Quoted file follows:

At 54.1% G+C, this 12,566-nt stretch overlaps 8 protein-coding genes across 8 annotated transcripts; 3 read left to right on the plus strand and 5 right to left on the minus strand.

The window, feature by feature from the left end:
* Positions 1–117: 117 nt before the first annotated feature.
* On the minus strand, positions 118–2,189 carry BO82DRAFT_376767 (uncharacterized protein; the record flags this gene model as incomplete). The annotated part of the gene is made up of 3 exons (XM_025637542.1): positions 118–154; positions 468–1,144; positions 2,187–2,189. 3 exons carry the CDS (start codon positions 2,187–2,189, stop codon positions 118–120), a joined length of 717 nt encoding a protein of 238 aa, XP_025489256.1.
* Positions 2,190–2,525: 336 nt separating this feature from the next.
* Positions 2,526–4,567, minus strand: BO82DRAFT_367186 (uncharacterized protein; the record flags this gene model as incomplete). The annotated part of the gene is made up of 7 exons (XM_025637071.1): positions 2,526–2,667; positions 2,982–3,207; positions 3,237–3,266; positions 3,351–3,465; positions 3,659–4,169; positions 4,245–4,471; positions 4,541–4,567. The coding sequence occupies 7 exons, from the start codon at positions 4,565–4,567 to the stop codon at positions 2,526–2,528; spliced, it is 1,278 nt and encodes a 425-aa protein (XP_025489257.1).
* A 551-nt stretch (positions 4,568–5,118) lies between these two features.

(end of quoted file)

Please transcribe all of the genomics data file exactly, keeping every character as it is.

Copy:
At 54.1% G+C, this 12,566-nt stretch overlaps 8 protein-coding genes across 8 annotated transcripts; 3 read left to right on the plus strand and 5 right to left on the minus strand.

The window, feature by feature from the left end:
* Positions 1–117: 117 nt before the first annotated feature.
* On the minus strand, positions 118–2,189 carry BO82DRAFT_376767 (uncharacterized protein; the record flags this gene model as incomplete). The annotated part of the gene is made up of 3 exons (XM_025637542.1): positions 118–154; positions 468–1,144; positions 2,187–2,189. 3 exons carry the CDS (start codon positions 2,187–2,189, stop codon positions 118–120), a joined length of 717 nt encoding a protein of 238 aa, XP_025489256.1.
* Positions 2,190–2,525: 336 nt separating this feature from the next.
* Positions 2,526–4,567, minus strand: BO82DRAFT_367186 (uncharacterized protein; the record flags this gene model as incomplete). The annotated part of the gene is made up of 7 exons (XM_025637071.1): positions 2,526–2,667; positions 2,982–3,207; positions 3,237–3,266; positions 3,351–3,465; positions 3,659–4,169; positions 4,245–4,471; positions 4,541–4,567. The coding sequence occupies 7 exons, from the start codon at positions 4,565–4,567 to the stop codon at positions 2,526–2,528; spliced, it is 1,278 nt and encodes a 425-aa protein (XP_025489257.1).
* A 551-nt stretch (positions 4,568–5,118) lies between these two features.